SelfControl of Traffic Lights and Vehicle Flows in Urban Road Networks
, 2008
"... Based on fluiddynamic and manyparticle (carfollowing) simulations of traffic flows in (urban) networks, we study the problem of coordinating incompatible traffic flows at intersections. Inspired by the observation of selforganized oscillations of pedestrian flows at bottlenecks [D. Helbing and P ..."
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Cited by 42 (11 self)
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Based on fluiddynamic and manyparticle (carfollowing) simulations of traffic flows in (urban) networks, we study the problem of coordinating incompatible traffic flows at intersections. Inspired by the observation of selforganized oscillations of pedestrian flows at bottlenecks [D. Helbing and P. Molnár, Phys. Rev. E 51 (1995) 4282–4286], we propose a selforganization approach to traffic light control. The problem can be treated as multiagent problem with interactions between vehicles and traffic lights. Specifically, our approach assumes a prioritybased control of traffic lights by the vehicle flows themselves, taking into account shortsighted anticipation of vehicle flows and platoons. The considered local interactions lead to emergent coordination patterns such as “green waves ” and achieve an efficient, decentralized traffic light control. While the proposed selfcontrol adapts flexibly to local flow conditions and often leads to noncyclical switching patterns with changing service sequences of different traffic flows, an almost periodic service may evolve under certain conditions and suggests the existence of a spontaneous synchronization of traffic lights despite the varying delays due to variable vehicle queues and travel times. The selforganized traffic light control is based on an optimization and a stabilization rule, each of which performs poorly at high utilizations of the road network, while their proper combination reaches a superior performance. The result is a considerable reduction not only in the average travel times, but also of their variation. Similar control approaches could be applied to the coordination of logistic and production processes.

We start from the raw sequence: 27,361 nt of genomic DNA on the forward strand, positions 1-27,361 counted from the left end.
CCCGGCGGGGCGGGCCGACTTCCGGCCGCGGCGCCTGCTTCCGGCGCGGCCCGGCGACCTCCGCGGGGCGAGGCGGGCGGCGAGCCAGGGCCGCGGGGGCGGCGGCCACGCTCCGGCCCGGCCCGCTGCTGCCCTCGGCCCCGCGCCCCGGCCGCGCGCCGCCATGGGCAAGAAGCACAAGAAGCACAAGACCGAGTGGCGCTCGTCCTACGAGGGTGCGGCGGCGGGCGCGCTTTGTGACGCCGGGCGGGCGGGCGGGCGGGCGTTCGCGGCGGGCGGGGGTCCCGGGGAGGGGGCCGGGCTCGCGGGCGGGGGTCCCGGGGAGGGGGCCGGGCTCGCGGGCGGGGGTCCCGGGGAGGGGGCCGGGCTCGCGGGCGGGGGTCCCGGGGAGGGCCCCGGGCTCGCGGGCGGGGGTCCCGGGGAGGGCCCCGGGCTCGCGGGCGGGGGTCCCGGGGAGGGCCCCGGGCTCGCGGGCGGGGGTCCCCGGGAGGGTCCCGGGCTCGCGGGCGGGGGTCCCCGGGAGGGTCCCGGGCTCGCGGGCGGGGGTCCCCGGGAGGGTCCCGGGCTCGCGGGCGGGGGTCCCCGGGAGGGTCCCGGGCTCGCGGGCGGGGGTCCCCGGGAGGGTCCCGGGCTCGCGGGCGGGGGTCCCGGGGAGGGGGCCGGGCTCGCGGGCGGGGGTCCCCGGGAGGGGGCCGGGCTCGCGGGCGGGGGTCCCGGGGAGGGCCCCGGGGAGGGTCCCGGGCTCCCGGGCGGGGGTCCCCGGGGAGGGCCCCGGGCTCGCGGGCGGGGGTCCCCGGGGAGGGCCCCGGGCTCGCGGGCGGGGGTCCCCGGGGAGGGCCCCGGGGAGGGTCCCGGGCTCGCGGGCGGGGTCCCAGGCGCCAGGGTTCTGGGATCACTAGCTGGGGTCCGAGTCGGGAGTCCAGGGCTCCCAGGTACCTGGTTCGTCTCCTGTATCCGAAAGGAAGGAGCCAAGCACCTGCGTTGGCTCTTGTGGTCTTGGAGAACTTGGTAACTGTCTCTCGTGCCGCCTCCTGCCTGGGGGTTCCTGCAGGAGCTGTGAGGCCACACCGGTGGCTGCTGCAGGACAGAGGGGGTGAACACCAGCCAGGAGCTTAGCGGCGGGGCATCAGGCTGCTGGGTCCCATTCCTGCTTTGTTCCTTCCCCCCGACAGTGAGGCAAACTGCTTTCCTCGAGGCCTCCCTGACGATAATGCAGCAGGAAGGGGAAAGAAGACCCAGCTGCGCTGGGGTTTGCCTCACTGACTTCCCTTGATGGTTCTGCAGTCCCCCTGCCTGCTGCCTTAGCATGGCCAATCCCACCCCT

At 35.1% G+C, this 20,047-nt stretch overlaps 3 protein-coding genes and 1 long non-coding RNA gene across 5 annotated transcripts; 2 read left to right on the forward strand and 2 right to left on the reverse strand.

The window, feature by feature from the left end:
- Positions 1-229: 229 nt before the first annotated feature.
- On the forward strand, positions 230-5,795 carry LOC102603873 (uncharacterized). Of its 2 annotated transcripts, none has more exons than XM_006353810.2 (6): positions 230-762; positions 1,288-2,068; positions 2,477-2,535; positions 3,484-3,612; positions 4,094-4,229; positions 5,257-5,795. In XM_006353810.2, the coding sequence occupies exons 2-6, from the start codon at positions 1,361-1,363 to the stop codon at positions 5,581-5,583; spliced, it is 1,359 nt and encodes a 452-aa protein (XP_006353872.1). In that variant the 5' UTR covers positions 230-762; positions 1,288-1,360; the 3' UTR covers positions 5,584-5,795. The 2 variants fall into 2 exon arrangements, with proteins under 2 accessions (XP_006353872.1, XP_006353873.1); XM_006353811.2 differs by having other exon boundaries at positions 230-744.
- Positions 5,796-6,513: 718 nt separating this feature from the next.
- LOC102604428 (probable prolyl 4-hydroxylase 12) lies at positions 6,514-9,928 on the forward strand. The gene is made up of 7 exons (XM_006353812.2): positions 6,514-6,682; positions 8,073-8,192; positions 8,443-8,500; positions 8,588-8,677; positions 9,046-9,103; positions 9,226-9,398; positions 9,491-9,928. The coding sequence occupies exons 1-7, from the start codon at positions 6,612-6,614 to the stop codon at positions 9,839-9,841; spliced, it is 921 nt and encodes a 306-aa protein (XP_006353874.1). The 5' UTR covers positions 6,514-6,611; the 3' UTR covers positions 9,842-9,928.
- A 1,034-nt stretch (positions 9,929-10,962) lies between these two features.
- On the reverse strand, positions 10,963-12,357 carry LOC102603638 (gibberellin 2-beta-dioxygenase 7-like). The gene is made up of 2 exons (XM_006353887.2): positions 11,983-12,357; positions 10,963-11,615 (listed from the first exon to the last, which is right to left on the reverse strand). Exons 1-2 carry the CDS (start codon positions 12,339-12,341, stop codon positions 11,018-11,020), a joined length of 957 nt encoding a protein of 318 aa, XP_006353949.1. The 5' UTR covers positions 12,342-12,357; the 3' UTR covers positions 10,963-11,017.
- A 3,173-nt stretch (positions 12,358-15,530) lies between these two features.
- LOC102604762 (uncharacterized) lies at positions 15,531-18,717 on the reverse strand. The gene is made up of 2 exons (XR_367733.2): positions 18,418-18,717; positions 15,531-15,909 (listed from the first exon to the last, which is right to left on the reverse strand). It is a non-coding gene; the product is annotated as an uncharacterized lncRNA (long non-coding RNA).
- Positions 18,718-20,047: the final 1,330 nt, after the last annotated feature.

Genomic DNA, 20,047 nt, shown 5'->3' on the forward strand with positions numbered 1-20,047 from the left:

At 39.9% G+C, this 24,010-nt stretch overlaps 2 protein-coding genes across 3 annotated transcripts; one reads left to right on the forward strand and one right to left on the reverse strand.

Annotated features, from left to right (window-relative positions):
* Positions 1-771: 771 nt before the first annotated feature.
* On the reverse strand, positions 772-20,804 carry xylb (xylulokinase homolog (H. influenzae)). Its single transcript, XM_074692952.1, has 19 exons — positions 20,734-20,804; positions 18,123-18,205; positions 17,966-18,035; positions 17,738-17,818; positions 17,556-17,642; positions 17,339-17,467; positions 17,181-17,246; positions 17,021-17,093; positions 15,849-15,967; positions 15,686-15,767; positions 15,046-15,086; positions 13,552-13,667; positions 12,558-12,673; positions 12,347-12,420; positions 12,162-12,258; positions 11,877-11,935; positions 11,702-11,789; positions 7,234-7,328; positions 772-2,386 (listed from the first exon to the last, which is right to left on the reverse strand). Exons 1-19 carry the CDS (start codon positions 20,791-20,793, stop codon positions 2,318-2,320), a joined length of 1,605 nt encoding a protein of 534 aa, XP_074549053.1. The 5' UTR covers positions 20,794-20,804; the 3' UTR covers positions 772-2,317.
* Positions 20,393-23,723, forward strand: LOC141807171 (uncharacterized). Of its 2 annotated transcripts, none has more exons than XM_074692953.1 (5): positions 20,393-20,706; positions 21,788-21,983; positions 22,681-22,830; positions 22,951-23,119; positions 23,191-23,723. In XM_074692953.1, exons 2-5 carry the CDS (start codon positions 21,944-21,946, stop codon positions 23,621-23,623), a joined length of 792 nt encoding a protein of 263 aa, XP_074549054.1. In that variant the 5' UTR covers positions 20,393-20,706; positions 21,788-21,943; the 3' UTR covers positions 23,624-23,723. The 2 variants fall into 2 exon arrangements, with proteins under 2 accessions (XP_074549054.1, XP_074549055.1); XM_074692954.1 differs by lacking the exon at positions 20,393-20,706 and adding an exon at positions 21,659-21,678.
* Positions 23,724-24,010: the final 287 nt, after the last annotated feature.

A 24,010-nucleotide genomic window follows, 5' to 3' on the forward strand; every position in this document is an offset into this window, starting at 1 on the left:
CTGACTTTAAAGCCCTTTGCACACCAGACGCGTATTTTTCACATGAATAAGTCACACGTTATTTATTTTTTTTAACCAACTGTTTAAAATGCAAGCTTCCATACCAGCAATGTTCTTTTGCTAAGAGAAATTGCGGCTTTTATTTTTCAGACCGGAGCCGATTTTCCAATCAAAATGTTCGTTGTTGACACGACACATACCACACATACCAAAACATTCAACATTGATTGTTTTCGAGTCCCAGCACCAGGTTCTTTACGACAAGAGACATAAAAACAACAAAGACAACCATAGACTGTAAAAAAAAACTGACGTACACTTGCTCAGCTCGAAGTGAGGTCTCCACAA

Pointwise Green’s function bounds and stability of relaxation shocks
 Indiana Univ. Math. J
"... Abstract. We establish sharp pointwise Green’s function bounds and consequent linearized stability for smooth traveling front solutions, or relaxation shocks, of general hyperbolic relaxation systems of dissipative type, under the necessary assumptions ([G,Z.1,Z.4]) of spectral stability, i.e., stab ..."
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Cited by 40 (30 self)